My little car has twice as many miles on it than it was originally designed for. Yet it keeps on going. Going so well that I’ve actually come to trust it; a trust hard-earned — we’ve done tens of thousands of miles on unpaved, dusty, gravel-y roads together. The car gets regular service, and I get chiropractic adjustments. The car has often taken me through dangerous weather, sometimes with precious cargo (wife). Just the other day, we drove for 24 hours through extreme cold from the middle of Montana to the Twin Cities. As its reward, I got the car’s tires rotated.

Then it happened: the power steering went out. All of a sudden, I was driving my mother’s red and white ’59 Nash Metropolitan again. A simple left turn was a smack-down wrestling match. This would not do, of course, as I had ceased wrestling so many decades ago. So I drove my little car (not the Metropolitan which was so much littler) straight to the shop. That was Friday.

This morning came the call. I was thinking cracked pulley; stretched belt; a couple hundred bucs; back to Montana tomorrow.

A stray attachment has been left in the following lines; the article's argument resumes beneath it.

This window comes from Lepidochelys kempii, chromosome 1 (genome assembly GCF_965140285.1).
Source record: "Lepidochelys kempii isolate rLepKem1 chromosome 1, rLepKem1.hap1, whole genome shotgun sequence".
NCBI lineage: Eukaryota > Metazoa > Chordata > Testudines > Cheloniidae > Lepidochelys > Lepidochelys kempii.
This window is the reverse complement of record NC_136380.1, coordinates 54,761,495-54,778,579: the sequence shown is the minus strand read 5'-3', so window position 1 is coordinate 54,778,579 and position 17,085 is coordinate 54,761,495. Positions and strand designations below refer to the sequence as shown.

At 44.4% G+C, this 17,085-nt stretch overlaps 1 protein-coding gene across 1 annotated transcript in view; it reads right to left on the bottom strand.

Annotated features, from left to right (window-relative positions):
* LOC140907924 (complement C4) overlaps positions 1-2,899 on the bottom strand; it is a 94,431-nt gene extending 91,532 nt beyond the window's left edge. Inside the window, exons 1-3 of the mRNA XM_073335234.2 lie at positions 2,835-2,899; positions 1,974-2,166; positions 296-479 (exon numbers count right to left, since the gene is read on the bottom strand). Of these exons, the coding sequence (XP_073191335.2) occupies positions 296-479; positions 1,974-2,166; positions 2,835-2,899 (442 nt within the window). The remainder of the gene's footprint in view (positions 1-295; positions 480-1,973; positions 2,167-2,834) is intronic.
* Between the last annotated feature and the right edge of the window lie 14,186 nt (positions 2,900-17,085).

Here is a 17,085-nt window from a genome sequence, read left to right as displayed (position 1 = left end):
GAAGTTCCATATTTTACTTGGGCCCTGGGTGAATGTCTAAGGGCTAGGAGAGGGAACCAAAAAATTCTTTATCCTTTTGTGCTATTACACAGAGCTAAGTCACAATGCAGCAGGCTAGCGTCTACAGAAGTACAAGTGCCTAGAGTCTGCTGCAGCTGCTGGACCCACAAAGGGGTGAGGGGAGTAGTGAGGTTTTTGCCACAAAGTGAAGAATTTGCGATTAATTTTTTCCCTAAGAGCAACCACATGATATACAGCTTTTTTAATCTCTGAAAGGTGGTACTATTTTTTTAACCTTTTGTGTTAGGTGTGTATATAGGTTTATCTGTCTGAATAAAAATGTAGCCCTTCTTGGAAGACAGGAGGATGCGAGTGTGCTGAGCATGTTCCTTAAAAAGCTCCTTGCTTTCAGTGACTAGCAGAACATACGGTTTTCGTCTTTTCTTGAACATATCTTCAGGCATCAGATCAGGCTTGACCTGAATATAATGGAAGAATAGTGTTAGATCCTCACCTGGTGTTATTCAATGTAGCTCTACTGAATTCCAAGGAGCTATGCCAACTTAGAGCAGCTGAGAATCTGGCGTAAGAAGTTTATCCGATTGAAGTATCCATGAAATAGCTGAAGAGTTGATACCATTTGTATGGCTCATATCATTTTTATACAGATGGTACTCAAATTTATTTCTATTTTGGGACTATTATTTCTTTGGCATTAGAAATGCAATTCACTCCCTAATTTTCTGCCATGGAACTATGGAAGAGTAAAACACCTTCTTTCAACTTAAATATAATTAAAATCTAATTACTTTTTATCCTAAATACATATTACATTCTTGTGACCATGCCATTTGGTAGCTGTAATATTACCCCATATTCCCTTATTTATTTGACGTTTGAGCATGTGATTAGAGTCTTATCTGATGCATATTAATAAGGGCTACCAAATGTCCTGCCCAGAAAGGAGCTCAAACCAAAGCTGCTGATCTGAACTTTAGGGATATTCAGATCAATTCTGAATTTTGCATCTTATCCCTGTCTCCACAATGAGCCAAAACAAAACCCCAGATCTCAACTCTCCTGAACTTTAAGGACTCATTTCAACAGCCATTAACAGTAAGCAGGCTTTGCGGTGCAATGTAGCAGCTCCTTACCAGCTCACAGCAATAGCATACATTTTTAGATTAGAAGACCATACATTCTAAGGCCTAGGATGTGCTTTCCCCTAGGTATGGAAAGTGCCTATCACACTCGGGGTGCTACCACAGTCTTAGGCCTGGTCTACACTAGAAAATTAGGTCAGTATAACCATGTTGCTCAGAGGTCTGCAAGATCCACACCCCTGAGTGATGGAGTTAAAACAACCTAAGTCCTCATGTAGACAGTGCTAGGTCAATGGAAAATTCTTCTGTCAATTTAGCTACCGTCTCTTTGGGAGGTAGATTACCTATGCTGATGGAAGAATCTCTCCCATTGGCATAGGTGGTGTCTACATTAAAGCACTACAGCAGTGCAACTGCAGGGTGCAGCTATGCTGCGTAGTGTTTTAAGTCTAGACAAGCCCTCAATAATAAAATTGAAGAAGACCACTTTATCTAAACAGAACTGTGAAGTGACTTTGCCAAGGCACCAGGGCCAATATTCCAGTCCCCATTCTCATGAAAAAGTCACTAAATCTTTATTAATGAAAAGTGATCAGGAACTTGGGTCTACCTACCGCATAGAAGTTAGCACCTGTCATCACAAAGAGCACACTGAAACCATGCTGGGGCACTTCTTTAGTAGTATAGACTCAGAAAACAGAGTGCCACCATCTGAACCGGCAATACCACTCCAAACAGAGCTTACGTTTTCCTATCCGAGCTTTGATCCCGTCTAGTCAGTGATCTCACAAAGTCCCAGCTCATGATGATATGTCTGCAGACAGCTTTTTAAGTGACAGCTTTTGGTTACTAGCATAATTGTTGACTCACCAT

Wrong.

Oh, the pulley was cracked alright, and the belt was stretched. But the actual official professional diagnosis was “Timing Belt Tensioner Assembly.” The guy needn’t have said another word after Timing. I was already sorting through my vast storehouse of knowledge and had arrived at the critical datapoint: this was going to be expensive. And, of course, I was absolutely

Correct.

$741.82 parts & labor. And they won’t fix it till tomorrow because of all the other cars that broke due to the weather.

Now let me pause for a moment to say that I’ve been blessed with a car that got us here safely before it broke. And I’ll say further that I am blessed with $741.82 to pay for the repairs. Even further than that, the world won’t stop spinning on its axis if I don’t travel back to Montana until Wednesday.

Being a naturally curious person, though, I Googled the parts and found them available for as little as $212.00 plus shipping. And herein lies the problem.

I am also blessed with supreme intelligence and a newly-discovered ability to do things with my hands (like building furniture, loft beds and such). Intelligence + ability = I can do this myself. And so I set about preparation for the job. I’d need

  • a rental propane space heater for the garage (frostbite, hypothermia. Hello?)     $37 for one week plus $25 for gas
  • a rental hoist with which to pull the entire engine out of its cavity     $150/wk
  • a rental set of tools (mine are in Montana)     $200/wk
  • a rental pickup truck to haul the above to my garage     $39 twice (here and return)